Drama, ancient-Greek style

It’s not uncommon for college students to feel heartbroken after a breakup. What’s less common, though, is for them to relate their feelings to an ancient Greek tragedy.

That all changes with 14th Grade Players’ production of Euripides’ “Medea,” opening Thursday at the Dorothy Betts Marvin Theatre. Written in 431 B.C.E. and set in ancient Corinth, the show follows the scorned title character, played by senior Emily Murphy, who has been replaced with another woman by her husband Jason, played by Kieran Wilson.

Throughout the show, there are two characters functioning as the chorus: the “Evil,” played by Lizzy Marmon, and the “Good,” played by Rachel Schlaff. The two foil characters stay on stage throughout the 75-minute show and facilitate the play’s action, helping Medea face her inner conflicts and arguments with those around her.

Although the show is set in ancient Greece, senior theatre major and debut director Amanda Rhodes said she was inspired by the show’s clear translation to modern life.

“I like the play because it’s a classic play, and when you bring it here today, it still has the epic effect,” Rhodes said. “Imagine back then when you see this woman being clever and being smart and manipulating people to get what you want. That was like shaking waters back then. Even now, it’s still radical.”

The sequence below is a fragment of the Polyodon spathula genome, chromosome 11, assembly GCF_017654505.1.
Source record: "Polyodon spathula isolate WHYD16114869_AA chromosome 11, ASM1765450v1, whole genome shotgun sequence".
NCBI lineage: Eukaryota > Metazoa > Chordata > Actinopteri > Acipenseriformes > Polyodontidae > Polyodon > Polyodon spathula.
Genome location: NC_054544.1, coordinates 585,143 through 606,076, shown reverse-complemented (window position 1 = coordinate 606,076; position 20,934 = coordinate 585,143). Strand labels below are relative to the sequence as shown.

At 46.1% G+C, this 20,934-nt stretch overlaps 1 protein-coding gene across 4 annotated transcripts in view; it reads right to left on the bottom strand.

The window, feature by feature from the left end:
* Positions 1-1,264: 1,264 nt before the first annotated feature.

Instead of changing the play’s setting to a more modern scene, 14th Grade decided to maintain the look of ancient Greece. The set includes crisp white columns, walls painted to create the look of marble, and draped robes for costumes.

“We set it in the traditional period in the sense that we’re in Greece and there are marble columns,” Rhodes said. “But the translation of the play is so dense, it lets students relate to it more. Yes, we’re trying to keep the environment, but the translation is clear.”

Matching the grandness of a Greek tragedy, the production was offered the space in Marvin Center’s Betts Theatre, rather than the limited spaces in the Lisner Downstage and Mitchell Theater that student theater groups are typically provided.

“Student groups rarely, if ever, get Betts. It’s such a shame because with theater, the big part of it is getting in the space and doing it,” Rhodes said. “Half of theater is just getting in there and messing around until you get it right. When you don’t allow student groups that freedom, it harms the educational process.”

For the show’s cast and crew, the opportunities available in Betts made the magnitude of producing “Medea” different than most student theater experiences.

“It’s more full-production working in Betts,” Rhodes said. “The amount of production quality changes and shifts. You have to work with a lot more people, and that’s a lot better, because in life you have to work with a lot more people.”

For Rhodes, one of the most important directing decisions she made in bringing this ancient tragedy to a contemporary audience was the exclusion of an intermission.

“It’s a roller coaster,” she said. “Back in ancient Greece there was no intermission. Medea doesn’t take a break, so neither should you.”

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